Satellites in geostationary orbit must all occupy a single ring above the equator. The requirement to space these satellites apart to avoid harmful radio-frequency interference during operations means that there are a limited number of orbital "slots" available, and thus only a limited number of satellites can be operated in geostationary orbit. This has led to conflict between different countries wishing access to the same orbital slots (countries near the same longitude but differing latitudes) and radio frequencies. These disputes are addressed through the International Telecommunication Union's allocation mechanism.[43][44] In the 1976 Bogotá Declaration, eight countries located on the Earth's equator claimed sovereignty over the geostationary orbits above their territory, but the claims gained no international recognition.[45]

Statite proposalEdit

A statite, a hypothetical satellite that uses a solar sail to modify its orbit, could theoretically hold itself in a geostationary "orbit" with different altitude and/or inclination from the "traditional" equatorial geostationary orbit.[46]

Retired SatellitesEdit

When geostationary satellites run out of thruster fuel and are no longer able to stay in their allocated orbital position they are generally retired. The transponders and other onboard systems often outlive the thruster fuel and, by stopping N–S station keeping, some satellites can continue to be used in inclined orbits (where the orbital track appears to follow a figure-eight loop centred on the equator),[47][48] or else be elevated to a "graveyard" disposal orbit. This process is becoming increasingly regulated and satellites must have a 90% chance of moving over 200km above the getostationary belt at end of life.[49]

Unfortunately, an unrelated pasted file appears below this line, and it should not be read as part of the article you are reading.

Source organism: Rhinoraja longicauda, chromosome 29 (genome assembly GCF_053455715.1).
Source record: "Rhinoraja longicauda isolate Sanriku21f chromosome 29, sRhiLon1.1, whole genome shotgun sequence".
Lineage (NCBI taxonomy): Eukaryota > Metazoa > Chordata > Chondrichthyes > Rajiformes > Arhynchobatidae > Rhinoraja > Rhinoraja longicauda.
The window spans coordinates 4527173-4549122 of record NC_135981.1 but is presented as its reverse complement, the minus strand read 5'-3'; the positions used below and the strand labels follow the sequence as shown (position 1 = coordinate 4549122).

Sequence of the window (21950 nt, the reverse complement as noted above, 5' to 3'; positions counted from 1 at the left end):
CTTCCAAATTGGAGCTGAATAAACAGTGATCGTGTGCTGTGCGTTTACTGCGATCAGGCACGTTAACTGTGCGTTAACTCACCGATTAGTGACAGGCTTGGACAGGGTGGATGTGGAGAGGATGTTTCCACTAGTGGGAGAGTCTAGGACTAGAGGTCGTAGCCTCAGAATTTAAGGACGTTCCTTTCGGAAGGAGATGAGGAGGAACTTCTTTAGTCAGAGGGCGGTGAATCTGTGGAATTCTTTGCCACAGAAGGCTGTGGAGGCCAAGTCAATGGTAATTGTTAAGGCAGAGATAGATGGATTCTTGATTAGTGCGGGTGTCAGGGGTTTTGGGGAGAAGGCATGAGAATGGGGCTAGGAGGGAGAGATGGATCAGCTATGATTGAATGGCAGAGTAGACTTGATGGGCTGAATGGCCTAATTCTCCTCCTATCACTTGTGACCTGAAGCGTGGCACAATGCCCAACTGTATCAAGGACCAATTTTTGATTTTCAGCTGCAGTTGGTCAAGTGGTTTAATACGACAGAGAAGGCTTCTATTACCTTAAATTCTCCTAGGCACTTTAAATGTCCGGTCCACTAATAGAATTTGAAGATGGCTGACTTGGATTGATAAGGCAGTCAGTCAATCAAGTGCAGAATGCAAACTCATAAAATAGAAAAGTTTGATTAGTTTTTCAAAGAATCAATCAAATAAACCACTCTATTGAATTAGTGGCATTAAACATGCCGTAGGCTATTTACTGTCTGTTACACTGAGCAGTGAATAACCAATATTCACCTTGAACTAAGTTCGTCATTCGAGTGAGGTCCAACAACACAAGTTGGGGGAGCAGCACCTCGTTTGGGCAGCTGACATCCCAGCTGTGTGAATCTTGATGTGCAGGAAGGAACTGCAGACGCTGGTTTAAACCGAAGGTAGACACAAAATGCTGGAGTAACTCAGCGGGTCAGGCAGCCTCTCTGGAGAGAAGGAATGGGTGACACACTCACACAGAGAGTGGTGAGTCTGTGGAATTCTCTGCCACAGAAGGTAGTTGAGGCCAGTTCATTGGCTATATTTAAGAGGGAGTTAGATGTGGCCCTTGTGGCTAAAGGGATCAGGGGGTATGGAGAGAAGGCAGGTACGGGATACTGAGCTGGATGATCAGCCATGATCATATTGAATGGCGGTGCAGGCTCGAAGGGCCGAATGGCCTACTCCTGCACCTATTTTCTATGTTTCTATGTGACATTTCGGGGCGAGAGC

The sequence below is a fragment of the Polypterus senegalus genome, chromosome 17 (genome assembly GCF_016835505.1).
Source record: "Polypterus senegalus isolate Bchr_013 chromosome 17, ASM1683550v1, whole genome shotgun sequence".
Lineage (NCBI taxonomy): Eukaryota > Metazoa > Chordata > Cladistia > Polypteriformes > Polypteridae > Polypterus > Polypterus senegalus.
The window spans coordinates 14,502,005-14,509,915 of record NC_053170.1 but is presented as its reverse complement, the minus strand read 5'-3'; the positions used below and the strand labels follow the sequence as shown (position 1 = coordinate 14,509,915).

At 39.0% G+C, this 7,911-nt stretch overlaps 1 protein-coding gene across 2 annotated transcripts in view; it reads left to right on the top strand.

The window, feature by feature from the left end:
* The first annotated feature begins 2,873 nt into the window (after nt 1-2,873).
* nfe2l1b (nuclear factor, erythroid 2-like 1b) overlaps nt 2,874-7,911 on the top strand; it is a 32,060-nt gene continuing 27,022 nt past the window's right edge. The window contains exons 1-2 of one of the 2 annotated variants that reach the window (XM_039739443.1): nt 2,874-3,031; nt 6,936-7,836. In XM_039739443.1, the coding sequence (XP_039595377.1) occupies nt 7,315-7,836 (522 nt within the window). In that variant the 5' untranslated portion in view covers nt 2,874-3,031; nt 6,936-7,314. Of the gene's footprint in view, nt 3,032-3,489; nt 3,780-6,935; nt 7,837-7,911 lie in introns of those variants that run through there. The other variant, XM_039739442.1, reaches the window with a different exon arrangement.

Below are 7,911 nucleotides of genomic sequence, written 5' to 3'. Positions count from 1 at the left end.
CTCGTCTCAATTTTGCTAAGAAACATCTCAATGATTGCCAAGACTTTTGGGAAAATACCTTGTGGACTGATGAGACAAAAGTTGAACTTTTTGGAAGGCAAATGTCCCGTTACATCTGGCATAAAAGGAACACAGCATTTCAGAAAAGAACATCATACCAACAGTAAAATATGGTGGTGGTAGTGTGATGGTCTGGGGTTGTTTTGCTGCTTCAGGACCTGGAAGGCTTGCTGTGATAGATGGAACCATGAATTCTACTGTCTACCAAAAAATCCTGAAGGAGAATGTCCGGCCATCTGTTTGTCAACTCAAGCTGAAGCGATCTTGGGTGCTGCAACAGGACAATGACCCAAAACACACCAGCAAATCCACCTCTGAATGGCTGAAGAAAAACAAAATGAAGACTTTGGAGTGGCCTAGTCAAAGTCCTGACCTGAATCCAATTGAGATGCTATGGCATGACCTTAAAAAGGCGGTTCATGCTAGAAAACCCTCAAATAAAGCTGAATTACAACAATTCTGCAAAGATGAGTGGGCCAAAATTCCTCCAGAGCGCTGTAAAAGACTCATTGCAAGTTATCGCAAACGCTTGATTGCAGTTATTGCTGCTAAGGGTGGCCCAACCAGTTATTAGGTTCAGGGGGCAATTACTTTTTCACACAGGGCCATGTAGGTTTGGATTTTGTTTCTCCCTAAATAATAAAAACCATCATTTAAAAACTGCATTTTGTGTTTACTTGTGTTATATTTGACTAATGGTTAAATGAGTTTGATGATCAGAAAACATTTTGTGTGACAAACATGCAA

Space debrisEdit

A computer-generated image representing space debris as could be seen from high Earth orbit. The two main debris fields are the ring of objects in geosynchronous Earth orbit (GEO) and the cloud of objects in low Earth orbit (LEO).

Space debris at geostationary orbits typically has a lower collision speed than at LEO since orbits are mostly synchronous, however the presence of satellites in eccentric orbits allows for collision at up to 4km/s. Although a collision is comparatively unlikely, GEO satellites have a limited ability to avoid any debris.[50]

Debris less than 10cm in diameter can't be seen from the Earth making it difficult to assess their prevalence.[51]

Despite efforts to reduce risk, spacecraft collisions have occurred. The European Space Agency telecom satellite Olympus-1 was struck by a meteoroid on 11 August 1993 and eventually moved to a graveyard orbit,[52] and in 2006 the Russian Express-AM11 communications satellite was struck by an unknown object and rendered inoperable;[53] although its engineers had enough contact time with the satellite to send it into a graveyard orbit. In 2017 both AMC-9 and Telkom-1 broke apart from an unknown cause.[54][51][55]


A typical geostationary orbit has the following properties:

  • Inclination: 0°
  • Period: 1436 minutes (one sidereal day)[56]:121
  • Eccentricity: 0
  • Argument of perigee: undefined
  • Semi-major axis: 42,164 km

Orbital stabilityEdit

A geostationary orbit can be achieved only at an altitude very close to 35,786 km (22,236 mi) and directly above the equator. This equates to an orbital velocity of 3.07 km/s (1.91 mi/s) and an orbital period of 1,436 minutes, one sidereal day. This ensures that the satellite will match the Earth's rotational period and has a stationary footprint on the ground. All geostationary satellites have to be located on this ring.

A combination of lunar gravity, solar gravity, and the flattening of the Earth at its poles causes a precession motion of the orbital plane of any geostationary object, with an orbital period of about 53 years and an initial inclination gradient of about 0.85° per year, achieving a maximal inclination of 15° after 26.5 years.[57][56]:156 To correct for this orbital perturbation, regular orbital stationkeeping maneuvers are necessary, amounting to a delta-v of approximately 50 m/s per year.[58]